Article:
I hope that this -- and I know, I'm sure that this will make an impact now that there's a stay-at-home order. I think, if nothing else, it gives a level of seriousness to people who may have thought, look, there's no stay-at-home order. How serious could this be? Let's vacation down in Florida. Let's do our spring break down there, whatever it might be.

We know that these stay-at-home orders, these policies make a difference. Jake, we -- you and I have talked about this for some time now. But if you look at countries like Germany, for example, vs. Italy, places that acted sooner, that did testing sooner, that isolated people sooner, did all those basic things, people always think of a drug or a vaccine -- and, hopefully, those things will come soon -- but we shouldn't minimize the impact of these what are called non-pharmaceutical interventions, such as social distancing.

So, we will wait and see. I hope this makes a difference. I know it will. But I think most people wish it had been done earlier, Jake.

TAPPER: It's just been weird watching, because, like, three or four weeks ago, when we were covering this, I would see governors -- I don't mean to pick on Governor DeSantis -- but governors all over the country being rather glib about this.

And I kept thinking to myself, they're going to do a stay-at-home order eventually. Why not do it now, as opposed to in four weeks? Because that's thousands of lives, potentially.

Let me ask you, Sanjay, because we're running out of time. You spoke to Dr. Anthony Fauci, obviously, perhaps the most prominent member of the White House Coronavirus Task Force.

And you talked to him about their work trying to contain the virus. What did he have to say?

GUPTA: Well, he is focused, obviously, on trying to convince people of the importance of this.

But he also talked about the fact that they're getting a lot more information now about who's really most at risk. We talk about the elderly. We talk about people with preexisting conditions. But one of the things that really jumped out to me -- and I don't know if we have the sound or not.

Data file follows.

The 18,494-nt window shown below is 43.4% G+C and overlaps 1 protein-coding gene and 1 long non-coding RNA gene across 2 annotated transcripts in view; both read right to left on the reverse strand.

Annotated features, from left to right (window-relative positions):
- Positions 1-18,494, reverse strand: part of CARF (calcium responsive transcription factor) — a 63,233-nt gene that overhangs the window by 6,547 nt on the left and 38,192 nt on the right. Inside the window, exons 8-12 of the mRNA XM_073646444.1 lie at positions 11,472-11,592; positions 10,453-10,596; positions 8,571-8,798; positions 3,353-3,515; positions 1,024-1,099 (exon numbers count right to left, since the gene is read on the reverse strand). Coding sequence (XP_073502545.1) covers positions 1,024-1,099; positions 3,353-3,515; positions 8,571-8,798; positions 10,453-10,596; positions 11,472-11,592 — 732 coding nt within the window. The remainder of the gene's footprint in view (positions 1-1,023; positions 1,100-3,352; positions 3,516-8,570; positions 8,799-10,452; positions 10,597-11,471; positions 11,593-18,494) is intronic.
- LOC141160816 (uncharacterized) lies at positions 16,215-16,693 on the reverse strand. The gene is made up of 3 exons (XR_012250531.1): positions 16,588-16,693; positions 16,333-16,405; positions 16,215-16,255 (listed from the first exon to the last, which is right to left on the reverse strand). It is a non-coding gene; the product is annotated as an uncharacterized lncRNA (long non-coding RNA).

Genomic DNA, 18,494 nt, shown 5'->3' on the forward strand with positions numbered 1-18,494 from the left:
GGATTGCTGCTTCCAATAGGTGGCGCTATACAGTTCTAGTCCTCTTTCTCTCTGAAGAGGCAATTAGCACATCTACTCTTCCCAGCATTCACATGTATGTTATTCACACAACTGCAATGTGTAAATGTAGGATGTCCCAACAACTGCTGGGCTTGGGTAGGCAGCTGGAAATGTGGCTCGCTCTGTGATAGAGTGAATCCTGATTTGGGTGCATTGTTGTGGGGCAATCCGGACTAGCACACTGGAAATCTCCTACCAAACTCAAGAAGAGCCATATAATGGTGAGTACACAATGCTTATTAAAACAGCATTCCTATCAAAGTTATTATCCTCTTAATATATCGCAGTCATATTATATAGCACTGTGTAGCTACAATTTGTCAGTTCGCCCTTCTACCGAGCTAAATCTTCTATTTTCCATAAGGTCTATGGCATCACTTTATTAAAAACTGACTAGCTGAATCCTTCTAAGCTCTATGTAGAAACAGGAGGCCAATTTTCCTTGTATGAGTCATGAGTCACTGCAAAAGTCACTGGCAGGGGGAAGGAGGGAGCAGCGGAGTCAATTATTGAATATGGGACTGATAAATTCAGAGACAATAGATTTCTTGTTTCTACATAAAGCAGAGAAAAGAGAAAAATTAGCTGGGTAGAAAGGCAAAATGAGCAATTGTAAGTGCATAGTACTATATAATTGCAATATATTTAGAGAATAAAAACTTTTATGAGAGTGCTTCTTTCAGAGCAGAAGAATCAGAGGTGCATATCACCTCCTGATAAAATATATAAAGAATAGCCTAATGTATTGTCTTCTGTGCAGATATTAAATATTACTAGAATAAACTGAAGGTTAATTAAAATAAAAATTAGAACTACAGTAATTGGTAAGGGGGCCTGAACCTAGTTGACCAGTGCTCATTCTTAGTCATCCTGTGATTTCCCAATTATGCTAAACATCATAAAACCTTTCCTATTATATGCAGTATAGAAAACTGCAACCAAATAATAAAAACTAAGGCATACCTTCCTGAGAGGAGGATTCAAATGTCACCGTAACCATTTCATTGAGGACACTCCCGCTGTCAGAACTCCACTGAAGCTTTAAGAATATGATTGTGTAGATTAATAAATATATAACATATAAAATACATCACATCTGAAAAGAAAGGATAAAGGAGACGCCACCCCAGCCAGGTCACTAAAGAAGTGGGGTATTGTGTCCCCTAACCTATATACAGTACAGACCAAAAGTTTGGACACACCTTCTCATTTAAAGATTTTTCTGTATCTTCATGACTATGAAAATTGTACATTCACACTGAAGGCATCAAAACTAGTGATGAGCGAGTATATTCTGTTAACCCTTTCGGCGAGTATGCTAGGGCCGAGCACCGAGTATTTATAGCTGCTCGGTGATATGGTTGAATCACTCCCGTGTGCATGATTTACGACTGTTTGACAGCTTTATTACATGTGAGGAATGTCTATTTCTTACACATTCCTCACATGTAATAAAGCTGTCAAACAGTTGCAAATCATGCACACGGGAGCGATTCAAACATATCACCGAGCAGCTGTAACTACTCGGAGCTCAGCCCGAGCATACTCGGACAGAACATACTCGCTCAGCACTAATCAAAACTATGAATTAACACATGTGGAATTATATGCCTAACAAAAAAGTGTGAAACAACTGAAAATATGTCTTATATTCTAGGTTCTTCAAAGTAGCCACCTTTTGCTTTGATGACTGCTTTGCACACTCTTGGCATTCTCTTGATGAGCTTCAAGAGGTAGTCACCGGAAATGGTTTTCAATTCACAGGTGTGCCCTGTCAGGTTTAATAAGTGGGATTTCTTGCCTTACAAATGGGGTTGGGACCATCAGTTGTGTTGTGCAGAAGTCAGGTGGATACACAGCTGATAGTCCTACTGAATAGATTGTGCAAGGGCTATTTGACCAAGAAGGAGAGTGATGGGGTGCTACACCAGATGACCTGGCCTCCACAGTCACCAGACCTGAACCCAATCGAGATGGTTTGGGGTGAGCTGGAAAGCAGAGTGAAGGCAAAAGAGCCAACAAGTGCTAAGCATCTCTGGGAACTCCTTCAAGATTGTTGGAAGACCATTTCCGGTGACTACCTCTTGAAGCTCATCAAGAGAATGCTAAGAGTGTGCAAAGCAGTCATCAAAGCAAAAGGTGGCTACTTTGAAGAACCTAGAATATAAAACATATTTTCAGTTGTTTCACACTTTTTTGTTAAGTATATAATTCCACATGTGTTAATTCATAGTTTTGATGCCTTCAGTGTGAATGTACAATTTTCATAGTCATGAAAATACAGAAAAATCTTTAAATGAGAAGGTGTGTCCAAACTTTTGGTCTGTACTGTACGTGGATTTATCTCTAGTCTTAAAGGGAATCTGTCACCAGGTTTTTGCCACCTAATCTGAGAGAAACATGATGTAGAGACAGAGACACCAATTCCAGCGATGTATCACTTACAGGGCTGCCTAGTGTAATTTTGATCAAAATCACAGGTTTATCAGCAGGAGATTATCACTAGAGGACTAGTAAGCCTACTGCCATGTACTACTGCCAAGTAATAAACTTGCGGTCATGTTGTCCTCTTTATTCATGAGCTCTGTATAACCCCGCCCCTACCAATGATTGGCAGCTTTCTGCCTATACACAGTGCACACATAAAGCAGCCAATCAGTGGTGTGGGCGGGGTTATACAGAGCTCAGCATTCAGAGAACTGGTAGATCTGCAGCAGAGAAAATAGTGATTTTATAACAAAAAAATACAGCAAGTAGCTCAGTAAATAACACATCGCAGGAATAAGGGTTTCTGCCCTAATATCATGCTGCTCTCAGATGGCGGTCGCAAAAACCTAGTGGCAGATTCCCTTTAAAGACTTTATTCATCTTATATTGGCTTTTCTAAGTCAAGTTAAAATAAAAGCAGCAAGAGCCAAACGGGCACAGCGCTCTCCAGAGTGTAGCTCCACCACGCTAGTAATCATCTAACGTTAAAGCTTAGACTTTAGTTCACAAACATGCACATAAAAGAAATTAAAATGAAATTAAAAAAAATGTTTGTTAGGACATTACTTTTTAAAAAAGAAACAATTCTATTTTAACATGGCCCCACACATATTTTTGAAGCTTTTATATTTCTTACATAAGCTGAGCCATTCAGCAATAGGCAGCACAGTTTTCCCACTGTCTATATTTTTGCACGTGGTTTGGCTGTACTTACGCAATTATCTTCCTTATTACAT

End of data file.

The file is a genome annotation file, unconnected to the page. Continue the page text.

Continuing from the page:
I will just tell you, regardless, because I know you're running -- OK, we do have the sound.

Just go ahead and listen to this, Jake. Listen to carefully how he described this.


DR. ANTHONY FAUCI, NIAID DIRECTOR: This is an unusual disease. I'm fascinated, Sanjay, by what I would call the pathogenesis.

You get so many people who do well, and then some people who just, bingo, they're on a respirator, they're on ECMO, and they're dead. I mean, the dichotomy between that, there's something there, Sanjay, that we're missing from a pathogenesis standpoint.

And I don't think it's only if you're elderly or if you have underlying conditions. There's something else going on there that hopefully we will ultimately figure out.


GUPTA: Such an important point, Jake.

We obviously know the elderly people with preexisting conditions, but they're starting to drill down now on why some people seem to get so sick with this, vs. others, even the elderly, even people with preexisting conditions. Hopefully, we will get that data soon, Jake. TAPPER: All right. Dr. Sanjay Gupta, as always, thank you so much. I

will see you tomorrow.

Coming up, the governor of California is going to join me live, the actions he has taken, what more he says he needs from the federal government, that's next. Stay with us.

Plus, I'm going to speak with a former member of Trump's inner circle on the administration's handling of the pandemic and the economy. That's also coming up.

Stay with us.



TAPPER: There are indications of possible ways out of this, possible success stories in this global crisis, as the surgeon general of the United States mentioned this morning.


JEROME ADAMS, U.S. SURGEON GENERAL: The good news is that states like Washington, like California, countries like Italy, when they leaned into aggressive mitigation, they're being able to flatten their curve.


TAPPER: Let's talk about that aggressive mitigation with the Democratic governor of one of those states, California, Gavin Newsom.

Thank you so much for joining us, Governor. I appreciate it. I know your time is valuable.